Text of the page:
Theoretical frameworks provide a structure for the planning and delivery of nursing care and for research. Heart failure (HF), a condition of increasing prevalence in communities internationally, is responsible for high rates of morbidity, mortality, and great societal burden. The HF illness trajectory can be unpredictable and uncertain. Markers of transition, such as functional decline and increasing dependence, can signal the need for transition to a more palliative approach. This transition challenges clinicians to deliver information and interventions and to support patients and their families not only in relation to their physical status but also in the social, psychological, and existential dimensions. This article describes a theoretical framework, Maintaining Hope in Transition, informed by transition theory, to assist patients to cope with a diagnosis of HF and to guide development of nursing interventions. Transition theory provides a useful context to assist clinicians, patients, and their families adjust to the challenges inherent in a diagnosis of HF and negotiating the illness trajectory. Key factors acknowledged in the Maintaining Hope in Transition framework that determine its utility in models of care for HF patients are (1) acknowledging the changing of life circumstances, (2) restructuring reality, (3) dealing with vulnerability, (4) achieving normalization, and (5) resolving uncertainty. It is likely that incorporation of these factors in care planning, information, and interventions can facilitate patients' and their families' abilities to negotiate the HF illness trajectory, particularly in the advanced stages.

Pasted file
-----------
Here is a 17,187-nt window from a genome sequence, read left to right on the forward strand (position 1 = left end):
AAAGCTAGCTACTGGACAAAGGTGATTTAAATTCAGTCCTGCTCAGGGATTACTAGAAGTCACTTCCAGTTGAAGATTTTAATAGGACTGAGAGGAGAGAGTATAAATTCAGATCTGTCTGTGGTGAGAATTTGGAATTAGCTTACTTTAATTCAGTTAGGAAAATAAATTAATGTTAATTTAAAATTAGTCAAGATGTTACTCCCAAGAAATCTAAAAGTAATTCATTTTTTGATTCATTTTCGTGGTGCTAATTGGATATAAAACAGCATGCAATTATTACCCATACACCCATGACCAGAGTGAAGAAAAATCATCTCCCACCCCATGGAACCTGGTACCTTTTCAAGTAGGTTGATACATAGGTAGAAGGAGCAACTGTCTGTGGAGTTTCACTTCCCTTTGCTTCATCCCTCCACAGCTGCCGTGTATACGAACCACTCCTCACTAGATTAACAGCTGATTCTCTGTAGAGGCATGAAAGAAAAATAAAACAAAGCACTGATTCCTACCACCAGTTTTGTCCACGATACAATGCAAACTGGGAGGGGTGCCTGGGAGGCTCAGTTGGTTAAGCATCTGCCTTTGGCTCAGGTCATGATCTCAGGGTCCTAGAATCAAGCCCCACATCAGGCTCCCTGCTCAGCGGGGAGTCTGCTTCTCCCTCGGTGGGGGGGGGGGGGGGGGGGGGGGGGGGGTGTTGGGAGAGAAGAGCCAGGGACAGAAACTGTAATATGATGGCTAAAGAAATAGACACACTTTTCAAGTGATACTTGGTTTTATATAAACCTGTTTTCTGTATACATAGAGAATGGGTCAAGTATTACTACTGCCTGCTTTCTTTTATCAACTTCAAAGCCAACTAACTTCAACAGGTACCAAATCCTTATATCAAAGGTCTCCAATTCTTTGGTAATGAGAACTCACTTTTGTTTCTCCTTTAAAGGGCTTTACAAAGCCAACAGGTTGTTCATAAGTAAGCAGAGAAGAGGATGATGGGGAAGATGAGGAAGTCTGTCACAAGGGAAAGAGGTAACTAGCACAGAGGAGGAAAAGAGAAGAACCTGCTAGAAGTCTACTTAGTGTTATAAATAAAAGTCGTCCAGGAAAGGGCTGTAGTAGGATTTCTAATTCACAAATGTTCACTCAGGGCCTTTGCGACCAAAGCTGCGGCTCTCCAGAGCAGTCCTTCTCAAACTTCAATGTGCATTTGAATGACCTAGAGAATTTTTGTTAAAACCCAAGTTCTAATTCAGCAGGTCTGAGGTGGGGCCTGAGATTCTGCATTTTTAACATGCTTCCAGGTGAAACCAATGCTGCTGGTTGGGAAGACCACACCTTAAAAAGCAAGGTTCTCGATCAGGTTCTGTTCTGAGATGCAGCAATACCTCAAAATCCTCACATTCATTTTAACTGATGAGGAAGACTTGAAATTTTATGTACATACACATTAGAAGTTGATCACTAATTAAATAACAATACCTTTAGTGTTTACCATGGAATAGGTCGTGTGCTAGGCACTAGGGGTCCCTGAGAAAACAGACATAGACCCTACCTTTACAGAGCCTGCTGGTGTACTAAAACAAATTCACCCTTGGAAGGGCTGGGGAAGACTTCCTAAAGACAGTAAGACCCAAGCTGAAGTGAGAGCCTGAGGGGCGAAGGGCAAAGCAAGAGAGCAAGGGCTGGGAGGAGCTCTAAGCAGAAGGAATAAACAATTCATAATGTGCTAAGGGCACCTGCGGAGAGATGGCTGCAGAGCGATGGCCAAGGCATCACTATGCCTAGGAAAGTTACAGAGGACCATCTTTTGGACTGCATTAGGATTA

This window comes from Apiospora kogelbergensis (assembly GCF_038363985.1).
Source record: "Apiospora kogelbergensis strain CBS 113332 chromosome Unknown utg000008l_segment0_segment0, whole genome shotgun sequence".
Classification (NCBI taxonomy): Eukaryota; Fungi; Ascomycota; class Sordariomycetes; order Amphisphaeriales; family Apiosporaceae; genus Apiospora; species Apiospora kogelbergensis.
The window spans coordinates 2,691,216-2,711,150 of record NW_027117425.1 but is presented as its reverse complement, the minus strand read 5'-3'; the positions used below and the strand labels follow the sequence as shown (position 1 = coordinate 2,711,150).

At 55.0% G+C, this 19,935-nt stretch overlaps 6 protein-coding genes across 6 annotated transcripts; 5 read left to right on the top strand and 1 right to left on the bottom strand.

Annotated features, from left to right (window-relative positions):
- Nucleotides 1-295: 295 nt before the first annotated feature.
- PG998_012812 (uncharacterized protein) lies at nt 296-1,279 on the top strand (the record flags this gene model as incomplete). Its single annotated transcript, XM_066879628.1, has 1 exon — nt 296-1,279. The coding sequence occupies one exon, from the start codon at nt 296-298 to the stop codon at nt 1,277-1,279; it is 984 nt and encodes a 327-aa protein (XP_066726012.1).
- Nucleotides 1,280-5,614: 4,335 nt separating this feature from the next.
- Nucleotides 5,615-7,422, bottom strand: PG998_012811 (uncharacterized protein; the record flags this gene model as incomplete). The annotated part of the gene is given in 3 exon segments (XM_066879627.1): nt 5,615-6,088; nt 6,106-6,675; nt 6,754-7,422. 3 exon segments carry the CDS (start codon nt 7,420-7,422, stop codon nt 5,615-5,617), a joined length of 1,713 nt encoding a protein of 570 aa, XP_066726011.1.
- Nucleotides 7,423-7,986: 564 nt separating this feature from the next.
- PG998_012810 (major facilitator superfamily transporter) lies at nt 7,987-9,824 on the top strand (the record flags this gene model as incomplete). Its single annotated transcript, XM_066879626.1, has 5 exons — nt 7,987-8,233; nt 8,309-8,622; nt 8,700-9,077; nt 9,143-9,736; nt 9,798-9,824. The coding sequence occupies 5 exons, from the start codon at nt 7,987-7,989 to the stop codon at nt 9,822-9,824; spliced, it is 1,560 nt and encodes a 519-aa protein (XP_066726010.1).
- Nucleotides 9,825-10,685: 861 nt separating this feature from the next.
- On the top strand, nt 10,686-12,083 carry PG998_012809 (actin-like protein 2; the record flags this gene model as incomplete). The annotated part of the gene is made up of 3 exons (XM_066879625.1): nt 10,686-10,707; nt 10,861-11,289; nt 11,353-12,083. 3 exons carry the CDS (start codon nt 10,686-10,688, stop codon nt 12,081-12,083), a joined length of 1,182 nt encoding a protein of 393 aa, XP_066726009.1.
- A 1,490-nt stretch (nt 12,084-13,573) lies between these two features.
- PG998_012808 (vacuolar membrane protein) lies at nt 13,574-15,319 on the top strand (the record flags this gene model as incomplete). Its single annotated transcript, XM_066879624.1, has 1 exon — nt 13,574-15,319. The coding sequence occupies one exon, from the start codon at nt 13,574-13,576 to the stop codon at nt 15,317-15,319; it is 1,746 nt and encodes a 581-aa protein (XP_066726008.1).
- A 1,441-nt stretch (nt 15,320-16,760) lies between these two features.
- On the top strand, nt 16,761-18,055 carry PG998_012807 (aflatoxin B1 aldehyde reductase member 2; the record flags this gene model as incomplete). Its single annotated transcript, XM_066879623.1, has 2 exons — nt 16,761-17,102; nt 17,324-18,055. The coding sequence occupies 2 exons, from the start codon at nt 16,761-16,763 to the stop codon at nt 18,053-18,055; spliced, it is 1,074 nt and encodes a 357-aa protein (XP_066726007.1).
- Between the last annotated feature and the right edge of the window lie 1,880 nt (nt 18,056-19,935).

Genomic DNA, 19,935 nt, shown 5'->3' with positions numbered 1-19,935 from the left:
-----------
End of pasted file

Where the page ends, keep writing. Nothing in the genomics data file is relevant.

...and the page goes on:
Patricia M. Davidson, RN, BA, MEd, PhD Associate Professor of Nursing, School of Nursing, University of Western Sydney, and Sydney West Area Health Service, Sydney, Australia.
Kathleen Dracup, RN, DNSc Dean and Professor, University of California, San Francisco, Calif.
Jane Phillips, RN, BAppSci Doctoral Candidate, School of Nursing, University of Western Sydney, Sydney, Australia.
Geraldine Padilla, RN, PhD Professor, School of Nursing, University of California, San Francisco, Calif.
John Daly, RN, BA, BHSc, MEd (Hons), PhD Professor of Nursing and Foundation Head, School of Nursing, University of Western Sydney, Sydney, NSW, Australia.
The authors acknowledge the funding of National Health and Medical Research Council Funding 219152.
Corresponding author Patricia M. Davidson, RN, BA, MEd, PhD, PO Box 533, Wentworthville, NSW 2145, Australia (e-mail: email@example.com).